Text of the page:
- TOP PLAYERSOffensePABLO S. TORRE | August 20, 2012
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I laughed when I read about coach Rex Ryan's efforts to instill a fighting mentality in his team (INSIDE THE NFL, Aug. 17). With that kind of "leadership" the Jets will remain a second-rate organization. By Week 8 I expect Ryan will be taking a page from father Buddy's playbook and putting out bounties on opponents. Maybe Ryan should concentrate more on the quality of his offense and defense.
Comparing NFL and MLB officials (POINT AFTER, Aug. 17) is comparing apples and kiwis. NFL fans are far removed from the action, and officials get lost in the melee; the referee is not required to make a call on every play. In baseball, with every pitch, the fans focus on the umpire and await his decision; this is particularly true on close plays, such as the simultaneous arrival of ball and runner at home plate. The umpire's adrenaline is probably pumping at the same rate as that of the catcher and the runner, so it is little wonder that the ump would release his tension by making a demonstrative motion of safe or out.
Officials, particularly umpires in baseball, are getting out of control. I predict that within the next few years you will see a fight break out between a player and an umpire. And the umpire very well might throw the first punch. (If you think that idea is a bit much, remember NBA ref Joey Crawford challenging Tim Duncan back in 2007.) I hope I'm wrong.
I'm 84 years old, and I can remember when baseball umpires wore dark suits, white shirts and ties and stayed out of the way except to make a call—and then it was nothing dramatic. I think the scene changed when games started being televised and umpires wanted their "act" on TV too. I suspect 50 years ago an ump would have been booed off the field for engaging in some of today's shenanigans.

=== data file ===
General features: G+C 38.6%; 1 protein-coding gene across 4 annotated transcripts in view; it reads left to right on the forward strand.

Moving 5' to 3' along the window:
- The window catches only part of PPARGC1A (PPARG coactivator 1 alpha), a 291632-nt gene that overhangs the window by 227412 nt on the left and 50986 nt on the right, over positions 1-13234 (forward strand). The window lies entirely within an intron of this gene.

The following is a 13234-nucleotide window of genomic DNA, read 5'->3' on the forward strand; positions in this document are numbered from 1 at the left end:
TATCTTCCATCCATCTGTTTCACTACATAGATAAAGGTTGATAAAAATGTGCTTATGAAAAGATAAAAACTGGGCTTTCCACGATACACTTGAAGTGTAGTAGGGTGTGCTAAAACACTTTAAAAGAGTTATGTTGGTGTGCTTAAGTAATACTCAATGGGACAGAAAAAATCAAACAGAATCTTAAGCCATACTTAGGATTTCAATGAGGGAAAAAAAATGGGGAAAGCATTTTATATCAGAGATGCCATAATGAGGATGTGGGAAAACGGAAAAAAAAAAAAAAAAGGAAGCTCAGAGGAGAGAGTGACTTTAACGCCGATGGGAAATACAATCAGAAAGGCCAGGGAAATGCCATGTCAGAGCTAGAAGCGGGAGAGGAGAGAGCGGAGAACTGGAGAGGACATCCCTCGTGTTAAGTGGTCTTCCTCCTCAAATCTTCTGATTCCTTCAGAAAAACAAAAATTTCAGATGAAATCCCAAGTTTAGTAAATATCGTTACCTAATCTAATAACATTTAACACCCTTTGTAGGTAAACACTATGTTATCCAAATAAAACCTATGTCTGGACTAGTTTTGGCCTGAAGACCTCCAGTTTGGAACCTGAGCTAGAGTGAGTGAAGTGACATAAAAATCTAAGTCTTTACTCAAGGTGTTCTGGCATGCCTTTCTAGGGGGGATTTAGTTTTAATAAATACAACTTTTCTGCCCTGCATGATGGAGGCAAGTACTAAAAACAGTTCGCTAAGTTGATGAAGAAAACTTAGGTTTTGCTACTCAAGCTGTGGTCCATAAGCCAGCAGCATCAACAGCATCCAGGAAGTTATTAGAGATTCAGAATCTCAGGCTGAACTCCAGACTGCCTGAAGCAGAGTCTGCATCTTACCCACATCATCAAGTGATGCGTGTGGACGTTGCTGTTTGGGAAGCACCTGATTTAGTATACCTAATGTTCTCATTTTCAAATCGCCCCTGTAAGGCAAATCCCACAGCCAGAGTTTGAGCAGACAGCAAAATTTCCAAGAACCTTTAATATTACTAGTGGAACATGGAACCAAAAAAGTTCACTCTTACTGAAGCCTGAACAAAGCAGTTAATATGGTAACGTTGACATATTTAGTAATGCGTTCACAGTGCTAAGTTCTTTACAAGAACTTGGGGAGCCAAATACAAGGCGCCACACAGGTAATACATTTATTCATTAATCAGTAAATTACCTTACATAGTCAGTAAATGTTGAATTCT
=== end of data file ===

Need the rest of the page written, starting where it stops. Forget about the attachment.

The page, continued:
While Phil Taylor points to NFL referees as the model for proper officiating, chair umpires in tennis are also worthy of praise. They must be ready to call every single line of every point. When things get heated, they have a standard procedure to follow before ejecting a player. Maybe that's why we never hear about how good a job these umpires do.
Taylor's desire for an invisibility-cloaked official is not one I share. Undoubtedly, a power-hungry, spotlight-seeking umpire is an unwelcome interference. But to lose the individuality of the umpire or referee, which can come through in a slightly varying strike zone or a more tightly called touch foul, threatens a part of the game's character. If we begin replacing personality with perfection, we might as well have computers doing all the work for us.
True, the Giants' Pablo Sandoval rarely sees a pitch he doesn't like to hit (In Praise of Men Who Swing from the Heels, Aug. 10). But in the last three months he has exercised some selectivity. He is third on the team with 34 walks, only three behind team leader Randy Winn. He's never going to be Barry Bonds [in regard to drawing walks], but he is starting to know the strike zone.
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